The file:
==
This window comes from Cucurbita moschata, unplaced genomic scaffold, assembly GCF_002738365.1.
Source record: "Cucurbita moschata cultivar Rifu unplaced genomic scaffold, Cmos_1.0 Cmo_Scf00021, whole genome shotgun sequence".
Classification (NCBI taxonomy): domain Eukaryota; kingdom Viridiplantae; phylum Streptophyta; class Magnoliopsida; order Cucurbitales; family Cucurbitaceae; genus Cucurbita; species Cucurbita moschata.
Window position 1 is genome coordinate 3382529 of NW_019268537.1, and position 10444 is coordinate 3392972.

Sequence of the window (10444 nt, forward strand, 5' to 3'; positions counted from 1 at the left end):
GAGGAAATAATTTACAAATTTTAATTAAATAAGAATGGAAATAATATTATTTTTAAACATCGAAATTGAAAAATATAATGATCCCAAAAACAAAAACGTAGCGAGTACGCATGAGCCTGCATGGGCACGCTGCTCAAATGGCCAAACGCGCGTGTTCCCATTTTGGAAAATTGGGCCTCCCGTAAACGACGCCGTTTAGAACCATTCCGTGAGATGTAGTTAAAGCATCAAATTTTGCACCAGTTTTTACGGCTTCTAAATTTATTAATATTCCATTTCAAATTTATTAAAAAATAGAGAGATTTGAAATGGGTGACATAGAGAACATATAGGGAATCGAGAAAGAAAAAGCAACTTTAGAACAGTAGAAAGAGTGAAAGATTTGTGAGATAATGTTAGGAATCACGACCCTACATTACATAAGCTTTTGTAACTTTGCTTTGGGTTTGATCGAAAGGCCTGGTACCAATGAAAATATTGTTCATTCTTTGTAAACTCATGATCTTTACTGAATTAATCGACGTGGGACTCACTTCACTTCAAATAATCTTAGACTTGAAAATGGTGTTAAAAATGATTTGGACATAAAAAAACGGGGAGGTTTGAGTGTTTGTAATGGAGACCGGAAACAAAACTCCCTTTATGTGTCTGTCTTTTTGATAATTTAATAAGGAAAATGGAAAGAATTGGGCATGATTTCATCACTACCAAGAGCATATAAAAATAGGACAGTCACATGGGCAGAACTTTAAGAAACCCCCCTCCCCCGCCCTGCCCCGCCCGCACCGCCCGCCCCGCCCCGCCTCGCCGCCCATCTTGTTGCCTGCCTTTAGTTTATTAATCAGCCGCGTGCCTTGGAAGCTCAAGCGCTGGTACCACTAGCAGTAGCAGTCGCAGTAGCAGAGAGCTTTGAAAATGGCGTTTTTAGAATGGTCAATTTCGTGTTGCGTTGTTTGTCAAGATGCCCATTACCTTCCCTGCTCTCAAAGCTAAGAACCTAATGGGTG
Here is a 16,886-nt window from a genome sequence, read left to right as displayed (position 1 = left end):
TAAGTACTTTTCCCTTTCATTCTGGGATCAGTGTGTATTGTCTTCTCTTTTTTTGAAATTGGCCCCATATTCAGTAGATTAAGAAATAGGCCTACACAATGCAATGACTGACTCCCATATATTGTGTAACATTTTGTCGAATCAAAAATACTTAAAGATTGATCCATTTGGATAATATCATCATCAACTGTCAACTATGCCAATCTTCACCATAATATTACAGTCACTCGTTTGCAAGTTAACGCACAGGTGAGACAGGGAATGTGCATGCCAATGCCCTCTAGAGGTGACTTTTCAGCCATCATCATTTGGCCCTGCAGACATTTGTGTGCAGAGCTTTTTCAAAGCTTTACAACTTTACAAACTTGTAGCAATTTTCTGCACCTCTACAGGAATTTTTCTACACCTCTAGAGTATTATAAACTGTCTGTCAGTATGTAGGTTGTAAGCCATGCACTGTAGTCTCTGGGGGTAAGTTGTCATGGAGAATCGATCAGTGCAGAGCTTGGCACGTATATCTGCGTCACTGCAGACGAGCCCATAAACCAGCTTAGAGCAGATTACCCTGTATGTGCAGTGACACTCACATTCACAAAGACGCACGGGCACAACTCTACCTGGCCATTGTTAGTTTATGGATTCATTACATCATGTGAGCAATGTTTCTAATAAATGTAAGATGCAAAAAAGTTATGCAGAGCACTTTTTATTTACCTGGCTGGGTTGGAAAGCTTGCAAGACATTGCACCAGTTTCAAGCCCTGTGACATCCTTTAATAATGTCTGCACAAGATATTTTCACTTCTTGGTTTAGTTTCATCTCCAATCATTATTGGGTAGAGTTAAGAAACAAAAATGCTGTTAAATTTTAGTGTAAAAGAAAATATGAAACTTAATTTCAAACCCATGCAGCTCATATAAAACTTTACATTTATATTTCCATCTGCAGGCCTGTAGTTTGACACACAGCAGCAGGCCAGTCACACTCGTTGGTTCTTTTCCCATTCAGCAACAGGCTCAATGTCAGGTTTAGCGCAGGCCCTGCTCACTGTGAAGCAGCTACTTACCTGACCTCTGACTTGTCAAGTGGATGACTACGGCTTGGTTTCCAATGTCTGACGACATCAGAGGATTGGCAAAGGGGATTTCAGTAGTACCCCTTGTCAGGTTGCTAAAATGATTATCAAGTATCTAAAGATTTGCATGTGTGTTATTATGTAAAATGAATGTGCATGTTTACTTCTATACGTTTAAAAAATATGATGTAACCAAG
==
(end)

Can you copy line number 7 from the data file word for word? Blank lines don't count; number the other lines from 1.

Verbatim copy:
Here is a 16,886-nt window from a genome sequence, read left to right as displayed (position 1 = left end):